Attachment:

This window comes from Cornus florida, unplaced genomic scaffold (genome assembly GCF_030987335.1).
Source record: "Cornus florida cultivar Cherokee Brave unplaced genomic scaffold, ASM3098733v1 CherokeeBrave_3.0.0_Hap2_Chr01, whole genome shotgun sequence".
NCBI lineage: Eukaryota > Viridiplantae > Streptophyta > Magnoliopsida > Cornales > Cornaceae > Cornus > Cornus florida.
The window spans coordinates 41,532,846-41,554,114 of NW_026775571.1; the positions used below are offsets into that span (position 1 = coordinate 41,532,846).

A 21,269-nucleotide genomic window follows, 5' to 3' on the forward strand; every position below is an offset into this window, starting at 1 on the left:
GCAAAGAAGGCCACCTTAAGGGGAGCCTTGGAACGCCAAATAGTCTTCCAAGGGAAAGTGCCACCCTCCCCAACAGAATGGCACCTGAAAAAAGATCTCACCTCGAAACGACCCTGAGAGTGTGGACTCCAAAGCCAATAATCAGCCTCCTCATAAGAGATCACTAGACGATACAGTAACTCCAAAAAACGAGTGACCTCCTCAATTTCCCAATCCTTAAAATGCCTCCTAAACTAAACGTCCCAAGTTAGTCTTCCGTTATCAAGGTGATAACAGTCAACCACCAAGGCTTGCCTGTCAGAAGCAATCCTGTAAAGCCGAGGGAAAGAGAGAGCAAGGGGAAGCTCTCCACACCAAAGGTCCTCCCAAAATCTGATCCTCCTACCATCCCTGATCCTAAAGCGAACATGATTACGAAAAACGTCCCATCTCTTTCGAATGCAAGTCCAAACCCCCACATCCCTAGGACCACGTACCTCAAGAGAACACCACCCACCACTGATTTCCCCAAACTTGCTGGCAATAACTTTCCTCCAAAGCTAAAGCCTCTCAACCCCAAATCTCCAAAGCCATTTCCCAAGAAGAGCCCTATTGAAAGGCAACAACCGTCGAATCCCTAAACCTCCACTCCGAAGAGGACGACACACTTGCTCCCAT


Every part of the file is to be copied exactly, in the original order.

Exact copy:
This window comes from Cornus florida, unplaced genomic scaffold (genome assembly GCF_030987335.1).
Source record: "Cornus florida cultivar Cherokee Brave unplaced genomic scaffold, ASM3098733v1 CherokeeBrave_3.0.0_Hap2_Chr01, whole genome shotgun sequence".
NCBI lineage: Eukaryota > Viridiplantae > Streptophyta > Magnoliopsida > Cornales > Cornaceae > Cornus > Cornus florida.
The window spans coordinates 41,532,846-41,554,114 of NW_026775571.1; the positions used below are offsets into that span (position 1 = coordinate 41,532,846).

A 21,269-nucleotide genomic window follows, 5' to 3' on the forward strand; every position below is an offset into this window, starting at 1 on the left:
GCAAAGAAGGCCACCTTAAGGGGAGCCTTGGAACGCCAAATAGTCTTCCAAGGGAAAGTGCCACCCTCCCCAACAGAATGGCACCTGAAAAAAGATCTCACCTCGAAACGACCCTGAGAGTGTGGACTCCAAAGCCAATAATCAGCCTCCTCATAAGAGATCACTAGACGATACAGTAACTCCAAAAAACGAGTGACCTCCTCAATTTCCCAATCCTTAAAATGCCTCCTAAACTAAACGTCCCAAGTTAGTCTTCCGTTATCAAGGTGATAACAGTCAACCACCAAGGCTTGCCTGTCAGAAGCAATCCTGTAAAGCCGAGGGAAAGAGAGAGCAAGGGGAAGCTCTCCACACCAAAGGTCCTCCCAAAATCTGATCCTCCTACCATCCCTGATCCTAAAGCGAACATGATTACGAAAAACGTCCCATCTCTTTCGAATGCAAGTCCAAACCCCCACATCCCTAGGACCACGTACCTCAAGAGAACACCACCCACCACTGATTTCCCCAAACTTGCTGGCAATAACTTTCCTCCAAAGCTAAAGCCTCTCAACCCCAAATCTCCAAAGCCATTTCCCAAGAAGAGCCCTATTGAAAGGCAACAACCGTCGAATCCCTAAACCTCCACTCCGAAGAGGACGACACACTTGCTCCCAT